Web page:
• 3 minutes Nucelar Deal Is Dead? Iran Distances Itself Further From ND, Alarming Russia And France
  • 5 minutes Don Jr. Tweets name Ukraine Whistleblower, Eric Ciaramella. Worked for CIA during Obama Administration, Hold over to Trump National Security Counsel under Gen McCallister, more . . . .
  • 9 minutes Shale pioneer Chesepeak will file bankruptcy soon. FINALLY ! The consolidation begins
  • 12 minutes China's Blueprint For Global Power
  • 37 mins Pioneer's Sheffield in Doghouse. Oil upset his bragging about Shale hurt prices. Now on campaign to lower expectations, prop up price.
  • 7 hours Tesla Launches Faster Third Generation Supercharger
  • 41 mins EU has already lost the Trump vs. EU Trade War
  • 8 hours Passerby doused with flammable liquid and set on fire by peaceful protesters
  • 38 mins ''Err ... but Trump ...?'' #Humph
  • 10 hours Who writes this stuff? "Crude Prices Swing Between Gains, Losses"
  • 1 hour China's Renewables Boom Hits the Wall
  • 22 hours Joe Biden, his son Hunter Biden, Ukraine Oil & Gas exploration company Burisma, and 2020 U.S. election shenanigans
  • 17 hours Climate Change Consensus Shifts in Wind, But Gas Is Still the Right Move
  • 23 hours Atty General Barr likely subpeona so called whistleblower and "leaker" Eric Ciaramella
  • 21 hours Does .001 of Atmosphere Control Earth's Climate?!
  • 22 hours Trump Interview On Farage's Radio Show #classy
Andy Tully

Andy Tully

Andy Tully is a veteran news reporter who is now the news editor for Oilprice.com

More Info

Premium Content

BP To Bypass Sanctions, Buy In On Siberian Oilfield

British-based BP is negotiating with Russia’s Rosneft to buy a stake in an oil field in eastern Siberia, according to multiple sources with direct knowledge of the talks who spoke with several news organizations.

The talks concern the Taas-Yuriakh field, which is situated near a pipeline leading to Russia’s Pacific coast. It would supply refineries in Russia’s Far East and elsewhere in the Asia-Pacific region, including China.

By 2017, the Taas-Yuriakh field will yield more 100,000 barrels a day, or more than 5 million metric tons a year. The field also contains an estimated 155 billion cubic meters of natural gas. BP’s share in the field may be as high as $700 million or even $800 million, according to the Russian business journal Kommersant, which broke the story on Dec. 24.

Related: China’s Pivot Toward Europe May Cut USA Out Of Deal

The Russian government owns a majority stake in Rosneft, but BP owns nearly 20 percent and has stood by its commitment to the Russian oil giant despite economic sanctions imposed on Moscow’s oil industry by the European Union and the United States for its suspected role in the economic instability and violent unrest in neighboring Ukraine.

Those sanctions forbid Russian oil companies to obtain Western technology for shale and offshore oil extraction and limit its access to Western financial markets for financing their initiatives. But they don’t forbid Western companies from buying Russian assets, such as shares in oil fields. Therefore the sanctions wouldn’t apply to any BP-Rosneft deal.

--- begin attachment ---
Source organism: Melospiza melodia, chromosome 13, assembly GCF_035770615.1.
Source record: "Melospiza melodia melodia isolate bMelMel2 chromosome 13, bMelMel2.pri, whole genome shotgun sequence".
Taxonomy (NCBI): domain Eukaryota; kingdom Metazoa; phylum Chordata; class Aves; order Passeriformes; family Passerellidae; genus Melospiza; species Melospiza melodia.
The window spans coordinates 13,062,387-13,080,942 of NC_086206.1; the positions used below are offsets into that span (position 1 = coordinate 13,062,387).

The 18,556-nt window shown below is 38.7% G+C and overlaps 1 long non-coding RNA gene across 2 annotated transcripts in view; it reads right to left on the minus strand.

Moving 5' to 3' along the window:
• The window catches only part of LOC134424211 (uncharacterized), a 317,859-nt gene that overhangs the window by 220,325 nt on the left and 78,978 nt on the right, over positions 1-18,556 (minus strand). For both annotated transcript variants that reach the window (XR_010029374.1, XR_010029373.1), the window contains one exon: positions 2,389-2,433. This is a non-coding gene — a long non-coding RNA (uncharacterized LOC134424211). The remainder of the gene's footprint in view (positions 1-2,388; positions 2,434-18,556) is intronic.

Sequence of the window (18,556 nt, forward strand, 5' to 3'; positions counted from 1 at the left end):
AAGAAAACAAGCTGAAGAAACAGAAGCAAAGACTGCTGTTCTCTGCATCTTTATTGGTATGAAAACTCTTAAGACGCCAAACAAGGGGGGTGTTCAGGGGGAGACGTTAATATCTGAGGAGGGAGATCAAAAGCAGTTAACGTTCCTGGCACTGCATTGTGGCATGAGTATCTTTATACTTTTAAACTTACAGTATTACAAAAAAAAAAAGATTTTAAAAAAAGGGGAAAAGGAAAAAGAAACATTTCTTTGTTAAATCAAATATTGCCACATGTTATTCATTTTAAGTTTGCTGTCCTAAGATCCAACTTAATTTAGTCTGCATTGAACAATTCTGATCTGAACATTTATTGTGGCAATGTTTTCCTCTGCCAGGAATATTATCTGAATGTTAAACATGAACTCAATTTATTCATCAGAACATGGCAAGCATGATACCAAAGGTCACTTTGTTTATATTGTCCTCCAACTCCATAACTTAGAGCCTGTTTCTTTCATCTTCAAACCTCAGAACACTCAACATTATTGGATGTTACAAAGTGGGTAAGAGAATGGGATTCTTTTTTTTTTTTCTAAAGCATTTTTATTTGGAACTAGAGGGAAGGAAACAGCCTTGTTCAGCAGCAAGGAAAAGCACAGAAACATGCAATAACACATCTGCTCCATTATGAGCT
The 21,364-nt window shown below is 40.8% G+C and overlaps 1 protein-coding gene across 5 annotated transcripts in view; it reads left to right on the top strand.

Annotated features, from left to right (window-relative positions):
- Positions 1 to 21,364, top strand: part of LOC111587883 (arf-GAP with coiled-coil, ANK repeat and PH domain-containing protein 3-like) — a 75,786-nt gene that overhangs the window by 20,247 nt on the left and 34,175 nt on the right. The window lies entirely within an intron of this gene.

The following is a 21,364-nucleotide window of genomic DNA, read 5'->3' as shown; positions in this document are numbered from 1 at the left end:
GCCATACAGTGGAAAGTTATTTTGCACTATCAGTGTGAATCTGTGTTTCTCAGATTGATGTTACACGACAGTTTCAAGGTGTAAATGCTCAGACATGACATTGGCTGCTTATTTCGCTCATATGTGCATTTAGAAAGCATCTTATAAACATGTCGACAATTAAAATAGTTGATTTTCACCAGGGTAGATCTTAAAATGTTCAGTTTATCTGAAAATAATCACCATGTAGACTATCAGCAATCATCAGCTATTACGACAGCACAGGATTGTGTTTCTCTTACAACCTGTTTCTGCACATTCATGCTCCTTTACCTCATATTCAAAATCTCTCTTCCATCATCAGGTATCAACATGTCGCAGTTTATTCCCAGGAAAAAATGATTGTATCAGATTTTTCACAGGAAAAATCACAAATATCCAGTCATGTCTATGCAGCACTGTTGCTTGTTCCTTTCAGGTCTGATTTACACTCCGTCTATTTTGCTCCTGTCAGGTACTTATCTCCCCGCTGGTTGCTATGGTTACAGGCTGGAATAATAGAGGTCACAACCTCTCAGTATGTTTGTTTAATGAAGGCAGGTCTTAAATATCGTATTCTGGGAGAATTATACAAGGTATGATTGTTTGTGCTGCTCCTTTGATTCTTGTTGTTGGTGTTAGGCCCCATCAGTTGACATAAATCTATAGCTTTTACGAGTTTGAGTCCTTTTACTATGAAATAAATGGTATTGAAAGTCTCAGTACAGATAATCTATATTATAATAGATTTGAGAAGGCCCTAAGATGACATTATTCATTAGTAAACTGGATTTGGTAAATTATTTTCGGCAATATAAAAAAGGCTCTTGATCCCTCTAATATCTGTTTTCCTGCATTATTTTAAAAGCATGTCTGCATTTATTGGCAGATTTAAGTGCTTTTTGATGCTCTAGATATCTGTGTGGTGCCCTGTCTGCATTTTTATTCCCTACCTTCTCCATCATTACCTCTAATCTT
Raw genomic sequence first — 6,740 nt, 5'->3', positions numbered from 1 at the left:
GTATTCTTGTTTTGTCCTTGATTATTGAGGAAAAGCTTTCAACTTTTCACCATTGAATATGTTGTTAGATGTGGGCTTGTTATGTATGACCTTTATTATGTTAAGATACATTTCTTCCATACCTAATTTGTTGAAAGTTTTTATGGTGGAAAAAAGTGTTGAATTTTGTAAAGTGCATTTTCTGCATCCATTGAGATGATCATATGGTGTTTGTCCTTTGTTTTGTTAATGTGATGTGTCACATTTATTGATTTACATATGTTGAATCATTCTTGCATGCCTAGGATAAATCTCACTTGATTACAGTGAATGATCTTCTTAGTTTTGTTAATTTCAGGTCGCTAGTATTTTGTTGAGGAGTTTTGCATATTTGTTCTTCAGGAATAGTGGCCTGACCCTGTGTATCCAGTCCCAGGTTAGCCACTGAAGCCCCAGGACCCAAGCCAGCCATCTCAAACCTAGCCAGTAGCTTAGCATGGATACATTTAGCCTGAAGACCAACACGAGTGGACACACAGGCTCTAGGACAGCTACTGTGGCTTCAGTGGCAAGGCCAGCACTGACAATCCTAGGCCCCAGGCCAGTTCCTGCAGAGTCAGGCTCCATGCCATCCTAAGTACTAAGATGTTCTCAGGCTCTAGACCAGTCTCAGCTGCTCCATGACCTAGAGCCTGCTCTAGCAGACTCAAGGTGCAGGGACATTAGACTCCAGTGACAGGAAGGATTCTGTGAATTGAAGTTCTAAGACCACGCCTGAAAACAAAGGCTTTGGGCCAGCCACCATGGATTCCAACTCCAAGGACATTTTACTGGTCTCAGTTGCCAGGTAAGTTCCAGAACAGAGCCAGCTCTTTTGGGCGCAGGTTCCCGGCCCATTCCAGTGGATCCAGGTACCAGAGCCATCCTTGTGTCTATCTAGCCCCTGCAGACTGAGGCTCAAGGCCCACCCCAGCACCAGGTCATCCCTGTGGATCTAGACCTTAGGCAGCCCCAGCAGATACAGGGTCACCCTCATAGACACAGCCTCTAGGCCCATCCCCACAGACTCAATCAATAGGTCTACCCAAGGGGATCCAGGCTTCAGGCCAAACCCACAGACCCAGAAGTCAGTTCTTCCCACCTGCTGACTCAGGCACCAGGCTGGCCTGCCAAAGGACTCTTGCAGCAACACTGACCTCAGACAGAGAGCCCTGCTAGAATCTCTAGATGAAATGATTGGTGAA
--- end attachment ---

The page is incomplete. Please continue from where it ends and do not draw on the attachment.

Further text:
Oil and gas account for about half of Moscow’s annual budget, and President Vladimir Putin lately has been seeking to expand sales of Russian oil and gas eastward as it loses customers in the West, notably in the European Union. Europeans feel they cannot rely on Moscow to provide energy reliably. EU customers now get about one-third of their gas from Russia, half of it through pipelines in Ukraine.

As part of its eastward push, Russia has been negotiating with the China National Petroleum Corp. (CNPC) about developing the Taas-Yuriakh field. At one point, about a year ago, the field was to have become the base for a joint venture between Russia and China to explore for oil and produce it.

Related: Is The Arctic Dream Dead?

But if BP succeeds in buying a stake in Taas-Yuriakh, it would ease Rosneft’s current financial burden. Because of the sanctions and the plummeting price of oil, Rosneft reports that its net debt rose to $45 billion by the end of the third quarter of 2015.

BP’s involvement also would help exploit the field and improve its efficiency, minimizing delays in exploration and production. That’s according to Alex Fak and Valery Nesterov, two analysts at Russia’s Sberbank, a savings institution in which the Russian government owns a majority share.

“This removes at least one source of concern for a company that has spread itself too thinly over the past couple of years,” Fak and Nesterov wrote in a research paper.

By Andy Tully of Oilprice.com

More Top Reads From Oilprice.com:




Download The Free Oilprice App Today

Back to homepage



Leave a comment
  • Todd Monka on December 30 2014 said:
    Fairness to all:

    Why can BP bypass sanctions and everyone else has to abide by

    them?

    Either there are sanctions or there aren't!

    Just because BP has a boatload of money doesn't make them above

    the law.

    Either honor the sanctions or drop the sanctions altogether.

    I am sure there are other oil companies that would like to do a

    deal with the Russians, but they abide by the sanctions.

    BP, the sanctions are there for a reason. If you give them

    business, they won't take action on what the sanctions are

    supposed to accomplish. The sanctions are supposed

    to get them to stop their "wrong" behavior. You are encouraging

    their wrong conduct by doing this deal.

    Why doesn't Russia listen to what these sanctions are bringing to

    their attention and make the needed changes so the sanctions can

    be lifted and this whole thing does not escalate into WW-3?

Leave a comment




Oilprice - The No. 1 Source for Oil & Energy News
Download on the App Store Get it on Google Play